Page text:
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How to properly check the phase when recording drums

Drums

I struggled with this for a long time, and I really wish someone had just written out a fast and easy method to check the phase properly. It’s obviously harder to judge what’s in phase and what’s out of phase when you don’t even know what it sounds like so I highly recommend doing some experiments on your own. Take two mics and a speaker playing music. Start by mic’ing the speaker with both mics lined up perfectly parallel to each other so they’ll be completely in phase. Then put on headphones and begin to move the microphone further away from each other a few inches at a time. You should be able to hear the phase relationship changing for the worse. Once you know what phase cancellation sounds like, you can accurately judge what is in and out of phase. Set up your drum mics and follow these easy steps to correctly recorded drums.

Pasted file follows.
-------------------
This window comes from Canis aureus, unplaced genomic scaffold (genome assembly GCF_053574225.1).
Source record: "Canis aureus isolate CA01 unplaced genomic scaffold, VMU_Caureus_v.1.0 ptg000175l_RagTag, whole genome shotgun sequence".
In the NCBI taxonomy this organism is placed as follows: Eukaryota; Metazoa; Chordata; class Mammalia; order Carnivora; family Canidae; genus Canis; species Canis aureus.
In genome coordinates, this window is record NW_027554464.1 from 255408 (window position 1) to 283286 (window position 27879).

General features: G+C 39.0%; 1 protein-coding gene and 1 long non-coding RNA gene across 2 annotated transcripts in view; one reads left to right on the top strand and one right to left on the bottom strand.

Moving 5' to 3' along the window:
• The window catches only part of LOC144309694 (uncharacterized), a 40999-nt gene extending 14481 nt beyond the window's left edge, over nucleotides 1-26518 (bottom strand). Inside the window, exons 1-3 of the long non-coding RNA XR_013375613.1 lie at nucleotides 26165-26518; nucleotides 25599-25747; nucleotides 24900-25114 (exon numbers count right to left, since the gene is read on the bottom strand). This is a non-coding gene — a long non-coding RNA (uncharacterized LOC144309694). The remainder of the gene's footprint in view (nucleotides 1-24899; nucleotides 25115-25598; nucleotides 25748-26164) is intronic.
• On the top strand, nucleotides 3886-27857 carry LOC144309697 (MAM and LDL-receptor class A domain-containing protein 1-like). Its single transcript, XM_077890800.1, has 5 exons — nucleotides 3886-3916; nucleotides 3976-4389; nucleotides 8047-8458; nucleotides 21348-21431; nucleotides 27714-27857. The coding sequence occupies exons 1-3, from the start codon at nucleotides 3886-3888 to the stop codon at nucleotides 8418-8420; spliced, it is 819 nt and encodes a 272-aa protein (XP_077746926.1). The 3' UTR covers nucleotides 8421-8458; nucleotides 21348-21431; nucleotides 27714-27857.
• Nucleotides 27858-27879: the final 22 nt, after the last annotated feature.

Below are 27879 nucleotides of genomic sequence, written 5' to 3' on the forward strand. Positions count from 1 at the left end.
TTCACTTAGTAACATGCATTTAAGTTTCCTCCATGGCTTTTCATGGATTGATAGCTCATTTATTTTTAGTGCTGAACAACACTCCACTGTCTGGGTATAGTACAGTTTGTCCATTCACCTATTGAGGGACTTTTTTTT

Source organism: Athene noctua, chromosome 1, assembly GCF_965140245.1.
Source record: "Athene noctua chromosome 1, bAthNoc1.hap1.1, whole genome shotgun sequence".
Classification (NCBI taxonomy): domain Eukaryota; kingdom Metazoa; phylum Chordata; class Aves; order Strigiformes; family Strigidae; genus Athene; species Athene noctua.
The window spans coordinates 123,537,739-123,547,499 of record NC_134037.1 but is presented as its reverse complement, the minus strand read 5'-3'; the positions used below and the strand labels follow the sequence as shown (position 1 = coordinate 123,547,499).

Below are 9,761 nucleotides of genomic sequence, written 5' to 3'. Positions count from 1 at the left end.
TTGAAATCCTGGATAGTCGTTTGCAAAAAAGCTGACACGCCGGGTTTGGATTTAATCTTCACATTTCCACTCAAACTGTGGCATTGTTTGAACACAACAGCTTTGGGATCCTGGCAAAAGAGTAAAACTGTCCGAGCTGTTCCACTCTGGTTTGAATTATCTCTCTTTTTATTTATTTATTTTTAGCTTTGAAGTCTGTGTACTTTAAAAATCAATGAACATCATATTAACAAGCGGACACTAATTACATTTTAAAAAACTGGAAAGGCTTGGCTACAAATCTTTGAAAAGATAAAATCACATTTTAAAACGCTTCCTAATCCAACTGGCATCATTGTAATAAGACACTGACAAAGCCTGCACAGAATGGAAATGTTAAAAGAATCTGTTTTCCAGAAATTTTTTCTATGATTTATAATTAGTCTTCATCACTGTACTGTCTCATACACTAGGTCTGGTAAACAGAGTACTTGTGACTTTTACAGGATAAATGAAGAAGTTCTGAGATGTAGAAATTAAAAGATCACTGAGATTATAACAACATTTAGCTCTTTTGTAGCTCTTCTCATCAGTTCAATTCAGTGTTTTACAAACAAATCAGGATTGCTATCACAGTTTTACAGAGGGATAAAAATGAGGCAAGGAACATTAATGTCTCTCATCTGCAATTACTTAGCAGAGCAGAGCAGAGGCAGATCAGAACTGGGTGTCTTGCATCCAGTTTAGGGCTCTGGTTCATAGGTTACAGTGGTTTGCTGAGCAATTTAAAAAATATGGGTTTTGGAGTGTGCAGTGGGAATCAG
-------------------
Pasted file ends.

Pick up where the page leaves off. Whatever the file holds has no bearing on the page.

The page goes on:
Given to Greg Scott (owner of Kush Audio) by Joe Barresi. As heard on the UBK Happy Funtime Hour podcast.

  1. Put overheads up at unity gain, panned center
  2. Flip the polarity (by pressing the phase button on your mic pre or using a plugin) on one side, it should sound better when the polarity IS NOT flipped, it should retain more low end
  3. Keep everything panned center and bring up the snare, flip the polarity and make sure it sounds better when the polarity IS NOT flipped, pull fader down to 0 after
  4. Bring up the kick drum, flip the polarity, does it sound better?, if so then leave it flipped, if not then flip it back, now pull fader down to 0
  5. Bring up the toms, flip the polarity on the toms, does it sound better?, if so then leave it flipped, if not then flip it back, now pull fader down to 0
  6. Mute out overheads, bring up kick and snare, flip polarity on one, it should sound better when the polarity IS NOT flipped
  7. Keep doing this until you find the correct configuration where everything is working together

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